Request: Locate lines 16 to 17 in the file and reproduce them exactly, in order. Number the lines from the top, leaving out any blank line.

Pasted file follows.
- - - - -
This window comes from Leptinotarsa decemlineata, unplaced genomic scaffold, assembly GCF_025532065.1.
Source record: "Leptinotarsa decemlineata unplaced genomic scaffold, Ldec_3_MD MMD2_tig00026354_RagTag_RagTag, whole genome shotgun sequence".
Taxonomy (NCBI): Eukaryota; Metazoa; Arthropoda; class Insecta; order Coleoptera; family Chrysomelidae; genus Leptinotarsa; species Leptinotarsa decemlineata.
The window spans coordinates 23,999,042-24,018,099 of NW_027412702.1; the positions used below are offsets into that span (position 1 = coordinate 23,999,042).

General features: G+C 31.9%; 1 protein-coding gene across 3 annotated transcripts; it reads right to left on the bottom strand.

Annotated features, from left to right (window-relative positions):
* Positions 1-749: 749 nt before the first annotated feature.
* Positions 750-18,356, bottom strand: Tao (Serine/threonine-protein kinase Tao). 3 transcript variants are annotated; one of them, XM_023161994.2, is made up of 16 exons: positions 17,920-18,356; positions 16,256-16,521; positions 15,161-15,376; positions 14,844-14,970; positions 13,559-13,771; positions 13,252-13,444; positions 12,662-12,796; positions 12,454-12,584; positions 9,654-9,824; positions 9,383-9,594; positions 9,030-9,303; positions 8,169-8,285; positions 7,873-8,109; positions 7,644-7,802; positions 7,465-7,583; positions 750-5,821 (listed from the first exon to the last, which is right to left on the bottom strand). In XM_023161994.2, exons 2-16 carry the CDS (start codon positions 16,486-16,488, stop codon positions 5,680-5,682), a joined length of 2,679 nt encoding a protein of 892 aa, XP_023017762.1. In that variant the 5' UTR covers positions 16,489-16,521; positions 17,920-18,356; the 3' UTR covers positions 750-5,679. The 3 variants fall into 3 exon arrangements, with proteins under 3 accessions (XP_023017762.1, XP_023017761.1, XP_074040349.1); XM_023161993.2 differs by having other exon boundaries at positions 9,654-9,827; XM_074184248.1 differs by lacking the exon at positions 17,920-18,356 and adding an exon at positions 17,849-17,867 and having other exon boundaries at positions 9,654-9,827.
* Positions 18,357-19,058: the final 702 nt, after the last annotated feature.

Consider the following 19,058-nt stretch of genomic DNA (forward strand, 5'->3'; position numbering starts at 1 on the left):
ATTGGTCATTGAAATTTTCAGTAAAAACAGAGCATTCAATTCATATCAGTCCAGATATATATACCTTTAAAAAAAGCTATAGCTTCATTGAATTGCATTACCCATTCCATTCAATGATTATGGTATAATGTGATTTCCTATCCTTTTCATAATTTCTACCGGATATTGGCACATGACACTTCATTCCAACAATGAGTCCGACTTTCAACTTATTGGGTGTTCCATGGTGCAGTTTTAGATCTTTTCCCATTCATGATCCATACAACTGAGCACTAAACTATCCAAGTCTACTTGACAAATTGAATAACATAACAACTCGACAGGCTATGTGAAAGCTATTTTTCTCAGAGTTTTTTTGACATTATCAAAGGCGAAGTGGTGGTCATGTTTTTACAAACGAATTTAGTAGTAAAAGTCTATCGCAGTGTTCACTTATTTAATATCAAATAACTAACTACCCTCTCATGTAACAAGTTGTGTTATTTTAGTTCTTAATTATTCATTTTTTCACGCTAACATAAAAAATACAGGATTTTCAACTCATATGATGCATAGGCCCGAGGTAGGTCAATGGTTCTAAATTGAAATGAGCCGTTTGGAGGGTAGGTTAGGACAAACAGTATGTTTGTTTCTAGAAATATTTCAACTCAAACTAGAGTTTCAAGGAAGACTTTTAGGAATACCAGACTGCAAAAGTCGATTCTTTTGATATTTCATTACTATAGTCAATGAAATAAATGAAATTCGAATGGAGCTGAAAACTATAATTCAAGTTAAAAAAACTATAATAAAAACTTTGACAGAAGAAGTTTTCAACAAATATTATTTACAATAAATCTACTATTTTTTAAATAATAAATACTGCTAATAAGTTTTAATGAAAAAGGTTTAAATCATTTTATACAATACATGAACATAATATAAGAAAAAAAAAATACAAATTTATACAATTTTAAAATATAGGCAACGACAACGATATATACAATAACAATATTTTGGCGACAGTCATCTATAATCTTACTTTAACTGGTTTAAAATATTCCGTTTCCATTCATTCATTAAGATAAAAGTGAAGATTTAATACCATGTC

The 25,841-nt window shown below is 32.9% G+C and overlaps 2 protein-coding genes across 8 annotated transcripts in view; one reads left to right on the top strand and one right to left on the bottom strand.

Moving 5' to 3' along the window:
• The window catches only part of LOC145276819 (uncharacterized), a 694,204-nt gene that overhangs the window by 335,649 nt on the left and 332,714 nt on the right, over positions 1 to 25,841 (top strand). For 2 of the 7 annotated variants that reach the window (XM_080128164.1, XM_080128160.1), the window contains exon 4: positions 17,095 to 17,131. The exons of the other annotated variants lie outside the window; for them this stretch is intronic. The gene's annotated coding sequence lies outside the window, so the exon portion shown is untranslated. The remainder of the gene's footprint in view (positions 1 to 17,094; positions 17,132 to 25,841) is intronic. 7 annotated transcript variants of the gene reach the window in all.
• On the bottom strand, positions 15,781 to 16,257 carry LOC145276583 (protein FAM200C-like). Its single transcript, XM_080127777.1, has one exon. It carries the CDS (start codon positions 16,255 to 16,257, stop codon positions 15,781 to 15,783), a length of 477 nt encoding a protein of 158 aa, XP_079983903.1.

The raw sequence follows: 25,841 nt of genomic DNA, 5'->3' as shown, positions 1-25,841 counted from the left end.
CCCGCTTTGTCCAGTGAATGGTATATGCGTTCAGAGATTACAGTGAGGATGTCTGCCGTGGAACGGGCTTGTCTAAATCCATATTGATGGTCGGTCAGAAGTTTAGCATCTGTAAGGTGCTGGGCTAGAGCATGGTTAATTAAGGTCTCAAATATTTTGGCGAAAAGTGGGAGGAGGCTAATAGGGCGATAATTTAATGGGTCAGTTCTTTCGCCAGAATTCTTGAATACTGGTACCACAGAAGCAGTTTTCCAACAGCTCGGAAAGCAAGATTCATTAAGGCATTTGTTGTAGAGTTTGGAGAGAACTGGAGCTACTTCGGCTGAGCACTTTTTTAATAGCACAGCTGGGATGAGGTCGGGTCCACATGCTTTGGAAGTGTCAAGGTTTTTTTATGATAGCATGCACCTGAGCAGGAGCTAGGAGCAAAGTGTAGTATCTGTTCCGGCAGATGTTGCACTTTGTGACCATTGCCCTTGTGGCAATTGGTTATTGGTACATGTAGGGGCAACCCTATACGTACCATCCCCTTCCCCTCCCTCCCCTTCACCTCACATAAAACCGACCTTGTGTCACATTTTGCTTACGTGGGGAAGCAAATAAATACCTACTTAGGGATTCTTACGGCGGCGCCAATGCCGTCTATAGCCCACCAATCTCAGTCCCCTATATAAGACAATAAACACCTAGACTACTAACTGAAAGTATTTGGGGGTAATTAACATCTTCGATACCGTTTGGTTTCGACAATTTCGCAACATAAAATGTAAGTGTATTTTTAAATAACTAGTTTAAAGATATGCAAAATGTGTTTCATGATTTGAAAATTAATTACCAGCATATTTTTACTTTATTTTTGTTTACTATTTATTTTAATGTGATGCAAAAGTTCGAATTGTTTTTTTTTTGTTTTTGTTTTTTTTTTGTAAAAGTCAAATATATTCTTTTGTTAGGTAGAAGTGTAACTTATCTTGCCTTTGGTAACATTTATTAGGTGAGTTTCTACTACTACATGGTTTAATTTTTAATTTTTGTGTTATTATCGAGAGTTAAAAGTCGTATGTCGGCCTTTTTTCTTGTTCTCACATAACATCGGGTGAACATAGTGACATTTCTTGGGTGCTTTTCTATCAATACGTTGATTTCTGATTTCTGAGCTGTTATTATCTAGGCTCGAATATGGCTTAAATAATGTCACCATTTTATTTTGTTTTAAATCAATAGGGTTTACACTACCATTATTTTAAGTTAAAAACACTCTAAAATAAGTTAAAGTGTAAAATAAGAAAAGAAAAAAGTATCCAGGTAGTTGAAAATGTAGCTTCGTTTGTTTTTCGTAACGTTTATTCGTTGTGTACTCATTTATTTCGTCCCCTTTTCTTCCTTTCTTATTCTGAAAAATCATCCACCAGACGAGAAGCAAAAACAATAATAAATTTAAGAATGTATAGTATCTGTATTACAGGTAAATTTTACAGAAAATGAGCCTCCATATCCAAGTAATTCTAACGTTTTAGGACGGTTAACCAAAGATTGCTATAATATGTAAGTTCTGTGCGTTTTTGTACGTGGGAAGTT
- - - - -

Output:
The raw sequence follows: 25,841 nt of genomic DNA, 5'->3' as shown, positions 1-25,841 counted from the left end.
CCCGCTTTGTCCAGTGAATGGTATATGCGTTCAGAGATTACAGTGAGGATGTCTGCCGTGGAACGGGCTTGTCTAAATCCATATTGATGGTCGGTCAGAAGTTTAGCATCTGTAAGGTGCTGGGCTAGAGCATGGTTAATTAAGGTCTCAAATATTTTGGCGAAAAGTGGGAGGAGGCTAATAGGGCGATAATTTAATGGGTCAGTTCTTTCGCCAGAATTCTTGAATACTGGTACCACAGAAGCAGTTTTCCAACAGCTCGGAAAGCAAGATTCATTAAGGCATTTGTTGTAGAGTTTGGAGAGAACTGGAGCTACTTCGGCTGAGCACTTTTTTAATAGCACAGCTGGGATGAGGTCGGGTCCACATGCTTTGGAAGTGTCAAGGTTTTTTTATGATAGCATGCACCTGAGCAGGAGCTAGGAGCAAAGTGTAGTATCTGTTCCGGCAGATGTTGCACTTTGTGACCATTGCCCTTGTGGCAATTGGTTATTGGTACATGTAGGGGCAACCCTATACGTACCATCCCCTTCCCCTCCCTCCCCTTCACCTCACATAAAACCGACCTTGTGTCACATTTTGCTTACGTGGGGAAGCAAATAAATACCTACTTAGGGATTCTTACGGCGGCGCCAATGCCGTCTATAGCCCACCAATCTCAGTCCCCTATATAAGACAATAAACACCTAGACTACTAACTGAAAGTATTTGGGGGTAATTAACATCTTCGATACCGTTTGGTTTCGACAATTTCGCAACATAAAATGTAAGTGTATTTTTAAATAACTAGTTTAAAGATATGCAAAATGTGTTTCATGATTTGAAAATTAATTACCAGCATATTTTTACTTTATTTTTGTTTACTATTTATTTTAATGTGATGCAAAAGTTCGAATTGTTTTTTTTTTGTTTTTGTTTTTTTTTTGTAAAAGTCAAATATATTCTTTTGTTAGGTAGAAGTGTAACTTATCTTGCCTTTGGTAACATTTATTAGGTGAGTTTCTACTACTACATGGTTTAATTTTTAATTTTTGTGTTATTATCGAGAGTTAAAAGTCGTATGTCGGCCTTTTTTCTTGTTCTCACATAACATCGGGTGAACATAGTGACATTTCTTGGGTGCTTTTCTATCAATACGTTGATTTCTGATTTCTGAGCTGTTATTATCTAGGCTCGAATATGGCTTAAATAATGTCACCATTTTATTTTGTTTTAAATCAATAGGGTTTACACTACCATTATTTTAAGTTAAAAACACTCTAAAATAAGTTAAAGTGTAAAATAAGAAAAGAAAAAAGTATCCAGGTAGTTGAAAATGTAGCTTCGTTTGTTTTTCGTAACGTTTATTCGTTGTGTACTCATTTATTTCGTCCCCTTTTCTTCCTTTCTTATTCTGAAAAATCATCCACCAGACGAGAAGCAAAAACAATAATAAATTTAAGAATGTATAGTATCTGTATTACAGGTAAATTTTACAGAAAATGAGCCTCCATATCCAAGTAATTCTAACGTTTTAGGACGGTTAACCAAAGATTGCTATAATATGTAAGTTCTGTGCGTTTTTGTACGTGGGAAGTT